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The 47-year-old CEO whose marriage to the founder's daughter played a big role in his career is now delegating part of his day-to-day work to the boss's son.
By his own admission, the most important event in G V Prasad's life has been his marriage with Dr Reddy's Laboratories founder-chairman Anji Reddy's daughter.
After finishing his studies from the Illinois University in the mid-eighties, Prasad, now the vice-chairman and CEO of Dr Reddy's, wanted to do something different from his family business of construction and real estate, and ventured into the manufacturing of bulk drugs with a start-up unit called Bensex Laboratories. But the unit soon ran into losses, write Shyamal Majumdar and P B Jayakumar.
The loss-making Bensex needed a lifeline and that came in the form of his marriage into the Reddy family. Anji Reddy bought his son-in-law's company and inducted him, quite predictably, into Dr Reddy's Lab in 1986. But Prasad dismisses all notions of any favour done by a doting father-in-law and says Bensex was a perfect fit for Dr Reddy's which was then looking out for creating more capacities for bulk drug manufacturing.
We are at Souk, on the Rooftop at the Taj Mahal Hotel. Prasad chose Souk as he loves the fresh, pungent flavours of dishes from Iran, Turkey, Lebanon, Egypt, Greece and Morocco. There is another reason why we are glad that he chose Souk -- the glass-panelled windows give you a breathtaking view of the Mumbai harbour.
Actually, his first love is Japanese food at what he calls one of the most expensive restaurants on the ground floor of the hotel. But he changed the venue on learning from his PR staff that he is the guest. "I didn't want to force my choice on the hosts," Prasad says, politely declining our offer to shift the venue to his original choice.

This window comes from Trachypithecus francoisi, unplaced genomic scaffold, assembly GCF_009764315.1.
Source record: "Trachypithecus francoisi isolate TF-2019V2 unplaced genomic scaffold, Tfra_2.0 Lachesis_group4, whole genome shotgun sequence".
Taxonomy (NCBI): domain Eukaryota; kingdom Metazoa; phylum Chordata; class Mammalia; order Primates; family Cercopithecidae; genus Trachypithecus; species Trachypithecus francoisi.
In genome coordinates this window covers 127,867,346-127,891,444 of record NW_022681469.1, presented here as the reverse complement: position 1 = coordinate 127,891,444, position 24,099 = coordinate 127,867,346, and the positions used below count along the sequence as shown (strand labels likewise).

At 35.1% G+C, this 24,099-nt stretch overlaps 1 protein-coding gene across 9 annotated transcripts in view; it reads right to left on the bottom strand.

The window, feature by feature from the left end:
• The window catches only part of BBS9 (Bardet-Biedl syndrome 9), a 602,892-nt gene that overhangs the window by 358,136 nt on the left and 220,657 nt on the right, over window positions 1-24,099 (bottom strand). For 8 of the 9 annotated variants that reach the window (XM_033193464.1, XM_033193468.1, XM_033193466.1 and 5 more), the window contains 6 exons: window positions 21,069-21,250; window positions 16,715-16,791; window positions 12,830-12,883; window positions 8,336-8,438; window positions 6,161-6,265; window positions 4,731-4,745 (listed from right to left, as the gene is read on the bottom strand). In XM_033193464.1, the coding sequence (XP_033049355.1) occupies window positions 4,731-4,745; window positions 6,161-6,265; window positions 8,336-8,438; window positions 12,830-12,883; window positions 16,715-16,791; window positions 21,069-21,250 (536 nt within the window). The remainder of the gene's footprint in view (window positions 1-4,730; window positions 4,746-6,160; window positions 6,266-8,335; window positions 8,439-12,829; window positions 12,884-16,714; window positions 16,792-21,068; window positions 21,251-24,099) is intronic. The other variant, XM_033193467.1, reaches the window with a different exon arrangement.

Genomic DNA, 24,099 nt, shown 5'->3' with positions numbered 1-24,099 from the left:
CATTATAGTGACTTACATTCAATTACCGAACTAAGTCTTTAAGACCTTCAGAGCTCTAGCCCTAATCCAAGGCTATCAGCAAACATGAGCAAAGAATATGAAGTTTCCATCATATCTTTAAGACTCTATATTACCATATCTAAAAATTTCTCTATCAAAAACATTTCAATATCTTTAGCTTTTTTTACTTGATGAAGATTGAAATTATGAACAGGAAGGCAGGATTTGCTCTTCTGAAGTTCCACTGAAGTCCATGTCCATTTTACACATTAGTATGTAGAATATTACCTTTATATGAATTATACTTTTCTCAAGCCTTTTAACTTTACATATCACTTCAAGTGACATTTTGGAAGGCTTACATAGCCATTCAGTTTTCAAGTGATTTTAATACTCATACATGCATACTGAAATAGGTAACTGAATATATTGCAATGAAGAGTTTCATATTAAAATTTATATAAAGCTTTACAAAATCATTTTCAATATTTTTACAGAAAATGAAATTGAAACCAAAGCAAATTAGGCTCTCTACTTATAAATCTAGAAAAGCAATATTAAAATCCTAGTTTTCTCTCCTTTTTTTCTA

The menu is all Greek as far as we are concerned but Prasad has no such problems as he scans the menu and orders soup and a fish preparation for the main course. The steward helps us choose what he thinks is the pick of Souk.
Formidable-sounding names such as Shesh Taouk, Spanakos Menemen and Samak Moroccaine stare us in the face, but the dishes look and taste like chicken soup and kebabs with salads and crispy rotis.
Just as we are finishing our soup, an eagle perches itself on the concrete shade behind the glass window and Prasad marvels at its majestic looks. His childhood passion of watching birds has not diminished even now and he has bought 100 acres of land near Hyderabad to set up one of the largest bird sanctuaries in India. "Birds teach you everything from patience to team spirit," he says. He should know -- he devotes at least four to five days a year to travel with ornithologists to study birds.
That's just about the only break he has allowed himself in what has been a very busy career since he joined Dr Reddy's in 1986. For, the transformation of the company from a predominantly bulk drug manufacturing unit to the big league of global generics business needed a lot of hard work and perseverance. The efforts have paid off. Today, Dr Reddy's drugs are available in more than 40 countries and the company has over 9,000 employees in different parts of the world.
After establishing itself strongly in the domestic market, Dr Reddy's geared up to go global. In March 1997, it achieved its first breakthrough by licensing out an anti-diabetes molecule to Denmark's Novo Nordisk, the world leader in diabetes drugs. In fact, this small step taken by the company proved to be a giant stride for the Indian pharmaceutical space. The industry went through an instant paradigm shift in its image from being known just as a copycat to being known as an innovator.